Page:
When you ring a doorbell, you usually expect one of two things: a response if somebody is at home, or no response when nobody is available to answer the door. Think of this as a real-life equivalent of the computer networking command, ping. In this article, we will consider the ping command as the computing “knock” at the door of every host on an IP (Internet Protocol) network.

What is Ping?

Ping is a software utility that is used in the administration of computer networks. It tests whether a host (a network connected device) is reachable or not. Already, one can imagine what this implies; if there is a computer, a mobile device, a printer or some router connected to a network, a user can check whether it is online and reachable simply by using the ping command. This can be extremely useful in troubleshooting. For example, a printer that continuously gives no response may accidentally have been turned off entirely, be misconfigured, or have faulty cabling.

The origins of the naming convention also give insight into how the utility works. Sonar technology, from which the name derives, emits a pulse and waits for the return echo to detect submerged objects. In essence, submarines or ships “ping” the sea to check if there are objects there.

How Does Ping Work?

The ping command sends ICMP echo requests in packets to a target host and waits for a reply. The response to an echo request is referred to as the echo reply. In reporting back to the source of the echo, ping tells of errors if any, whether packets were lost and the time taken for the messages to be returned. We will illustrate the Linux implementation of ping below. Referring back to our doorbell illustration, pinging represents our ringing the doorbell with the echo requests being the actual sound the doorbell makes. If the host is available or “at home”, we get a response and can gauge their response time. If the host is unavailable or “not at home”, then we will receive no answer and the ping utility will report it to us.

How to Use Ping in the Linux Environment

The syntax for the ping command, with google as an example of a target page, is as follows:

ping [option] target

It’s possible to ping either a hostname or an IP address. In either case, you can expect results similar to the following:

For a hostname:

Animated gif showing Linux ping command being used on a hostname

NOTE: In order to use a hostname, you must have DNS configured or some other mechanism for resolving the hostname to an IP address.

For an IP address:

Linux ping command screenshot showing ping being used with an IP address

In the case of a host being unavailable, the Linux terminal would give feedback that the request timed out. This will be obvious because you will see 100% packet loss.

Screenshot showing the output of the Linux ping command that failed to reach the target host

Without applying any options, the system would keep on sending packets and the operation would continue running until sent an interrupt . To stop pinging in such cases, we should hit ctrl+c (SIGINT). After the ping command has stopped running, the terminal displays statistics for the target host. These may look something like this:

Screenshot of the Linux ping command successfully pinging google.com

The 0% packet loss tells us that there were no packets lost and that google is in good working condition.

Ping Output Explained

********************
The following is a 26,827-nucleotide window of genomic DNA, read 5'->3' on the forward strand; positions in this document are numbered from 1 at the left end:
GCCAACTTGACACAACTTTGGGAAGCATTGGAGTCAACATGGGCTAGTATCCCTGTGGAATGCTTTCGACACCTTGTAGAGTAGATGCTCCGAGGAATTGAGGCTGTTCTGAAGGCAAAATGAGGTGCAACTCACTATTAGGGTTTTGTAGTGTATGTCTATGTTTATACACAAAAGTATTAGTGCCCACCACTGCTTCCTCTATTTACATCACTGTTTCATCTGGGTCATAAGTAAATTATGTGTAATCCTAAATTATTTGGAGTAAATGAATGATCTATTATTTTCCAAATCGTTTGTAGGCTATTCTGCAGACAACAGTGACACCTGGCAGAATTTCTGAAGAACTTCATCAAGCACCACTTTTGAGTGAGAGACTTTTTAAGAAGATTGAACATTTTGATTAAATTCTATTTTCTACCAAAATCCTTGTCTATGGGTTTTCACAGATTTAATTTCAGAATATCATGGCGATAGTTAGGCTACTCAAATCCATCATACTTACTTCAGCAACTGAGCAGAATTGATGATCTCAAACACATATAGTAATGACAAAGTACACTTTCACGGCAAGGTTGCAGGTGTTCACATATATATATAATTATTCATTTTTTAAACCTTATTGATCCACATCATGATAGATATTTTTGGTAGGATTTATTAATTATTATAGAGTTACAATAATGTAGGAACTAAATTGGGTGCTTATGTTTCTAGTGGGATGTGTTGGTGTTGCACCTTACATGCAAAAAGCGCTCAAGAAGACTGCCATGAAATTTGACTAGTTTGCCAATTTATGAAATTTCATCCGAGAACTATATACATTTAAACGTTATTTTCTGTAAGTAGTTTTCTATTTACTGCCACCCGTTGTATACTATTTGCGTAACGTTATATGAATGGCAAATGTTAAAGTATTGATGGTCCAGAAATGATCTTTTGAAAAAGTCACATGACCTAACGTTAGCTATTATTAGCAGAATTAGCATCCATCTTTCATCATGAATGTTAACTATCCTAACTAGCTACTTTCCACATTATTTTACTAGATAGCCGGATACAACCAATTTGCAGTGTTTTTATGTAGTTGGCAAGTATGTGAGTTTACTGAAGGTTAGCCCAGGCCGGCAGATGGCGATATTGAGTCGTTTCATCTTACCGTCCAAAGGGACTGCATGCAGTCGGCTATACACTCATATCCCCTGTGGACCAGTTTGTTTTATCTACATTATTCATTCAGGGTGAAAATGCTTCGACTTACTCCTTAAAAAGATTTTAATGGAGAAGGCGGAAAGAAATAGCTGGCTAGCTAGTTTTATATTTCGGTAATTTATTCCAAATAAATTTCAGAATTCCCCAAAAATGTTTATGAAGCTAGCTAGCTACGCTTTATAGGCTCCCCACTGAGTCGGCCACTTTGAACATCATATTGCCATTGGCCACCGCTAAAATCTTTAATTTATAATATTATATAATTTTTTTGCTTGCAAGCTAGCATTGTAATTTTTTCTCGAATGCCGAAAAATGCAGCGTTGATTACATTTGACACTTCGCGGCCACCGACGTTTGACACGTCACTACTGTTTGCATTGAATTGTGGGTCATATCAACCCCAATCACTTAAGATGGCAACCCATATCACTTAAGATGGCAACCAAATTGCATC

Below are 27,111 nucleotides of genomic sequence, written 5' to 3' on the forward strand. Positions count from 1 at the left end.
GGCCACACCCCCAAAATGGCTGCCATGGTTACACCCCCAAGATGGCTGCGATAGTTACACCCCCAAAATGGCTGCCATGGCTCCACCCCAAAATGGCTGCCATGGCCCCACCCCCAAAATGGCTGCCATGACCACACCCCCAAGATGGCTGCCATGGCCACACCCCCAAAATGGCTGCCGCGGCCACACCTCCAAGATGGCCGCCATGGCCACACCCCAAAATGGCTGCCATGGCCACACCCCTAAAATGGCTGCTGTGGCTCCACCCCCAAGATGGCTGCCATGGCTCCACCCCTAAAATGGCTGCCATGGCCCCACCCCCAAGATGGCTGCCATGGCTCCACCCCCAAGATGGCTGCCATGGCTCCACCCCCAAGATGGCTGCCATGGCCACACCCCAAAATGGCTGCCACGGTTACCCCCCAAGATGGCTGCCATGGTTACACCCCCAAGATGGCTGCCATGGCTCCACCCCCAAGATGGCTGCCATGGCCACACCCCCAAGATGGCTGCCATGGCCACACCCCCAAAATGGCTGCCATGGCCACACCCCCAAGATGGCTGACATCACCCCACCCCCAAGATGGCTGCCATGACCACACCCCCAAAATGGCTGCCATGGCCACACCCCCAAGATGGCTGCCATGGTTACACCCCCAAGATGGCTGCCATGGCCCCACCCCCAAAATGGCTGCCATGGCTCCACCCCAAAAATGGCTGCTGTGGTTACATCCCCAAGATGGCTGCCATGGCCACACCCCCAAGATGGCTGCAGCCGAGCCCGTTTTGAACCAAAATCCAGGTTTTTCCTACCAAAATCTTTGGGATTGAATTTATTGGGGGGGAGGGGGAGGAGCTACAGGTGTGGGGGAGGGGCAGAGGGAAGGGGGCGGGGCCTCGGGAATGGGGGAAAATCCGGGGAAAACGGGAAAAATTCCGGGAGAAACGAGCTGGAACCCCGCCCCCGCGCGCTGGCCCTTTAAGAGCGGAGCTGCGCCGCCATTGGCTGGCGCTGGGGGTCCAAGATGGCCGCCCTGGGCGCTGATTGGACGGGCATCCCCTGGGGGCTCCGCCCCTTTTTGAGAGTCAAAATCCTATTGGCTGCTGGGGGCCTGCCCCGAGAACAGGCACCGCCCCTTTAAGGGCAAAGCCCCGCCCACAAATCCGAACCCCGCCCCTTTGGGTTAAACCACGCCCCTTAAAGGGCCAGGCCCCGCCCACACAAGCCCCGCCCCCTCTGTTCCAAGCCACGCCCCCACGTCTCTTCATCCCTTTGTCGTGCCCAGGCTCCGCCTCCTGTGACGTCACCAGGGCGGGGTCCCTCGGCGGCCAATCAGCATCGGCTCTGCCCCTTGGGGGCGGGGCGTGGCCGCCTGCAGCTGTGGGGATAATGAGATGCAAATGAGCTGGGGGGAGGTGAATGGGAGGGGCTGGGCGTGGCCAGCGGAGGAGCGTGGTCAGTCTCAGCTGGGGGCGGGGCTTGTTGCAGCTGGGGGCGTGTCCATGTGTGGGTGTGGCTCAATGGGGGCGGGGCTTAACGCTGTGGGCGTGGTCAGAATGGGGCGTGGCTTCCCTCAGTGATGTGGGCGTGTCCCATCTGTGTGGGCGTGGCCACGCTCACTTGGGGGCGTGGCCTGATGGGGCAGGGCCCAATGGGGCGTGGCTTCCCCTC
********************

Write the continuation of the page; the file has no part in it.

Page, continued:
Let’s take a look at the reply lines and break it down.

diagram of columns in ping command output

Above, the first column shows the number of bytes and the address that sent them back.

The second, is a count of ICMP requests that have been sent thus far.

The third column shows the default TTL (Time to Live) of the target host. The TTL is basically a timer that tells networked devices how long to use the packet before it expires (more information in the resources section below).

The fourth column is the round trip time: the time between the echo request being sent and the echo reply being returned.

When the command completes it prints statistics of that run to standard output (STDOUT). It should look similar to this:

Ping command statistics output

These columns are more self explanatory. It shows the number of packets sent, number of packets received (returned), the percentage of packet loss if any, and the total time that the command ran.

The next line shows RTT (Round Trip Time) in several formats. The minimum, average, maximum and mdev (deviation – an average of each RTT is from the mean RTT).

Using Options with the Ping Command

Should it occur that a user wants the ping operation to run slightly more specifically than the default, adding a few options to the command would do the trick. Below are a few common options that a user may include to change the commands functionality.

Select the number of packets

Define the number of pings sent before the command exits.

[[email protected] ~]$ ping -c [number] target

Choose size the packets

Specify the number of data bytes to send. Default is 56.

[[email protected] ~]$ ping -s [size] target

Specify a deadline, in seconds

Le’ts the user decide how long, in seconds, the comand will execute.

[[email protected] ~]$ ping -w [seconds] target

Quiet output – Show only Summary

Hide all of the sequential requests and only show statistics.

[[email protected] ~]$ ping -q target

This list is by no means exhaustive. Linux libraries are laden with further useful options that make the ping command more versatile and specific to your troubleshooting needs. For more information see the Ping manual pages linked in the resources section.

Conclusion

Using the ping command is fairly easy. We hope this article adds to your understanding of network tools and makes troubleshooting in Linux that much easier. If you feel comfortable with this command, it may be time to learn traceroute or other network tools.

References and Links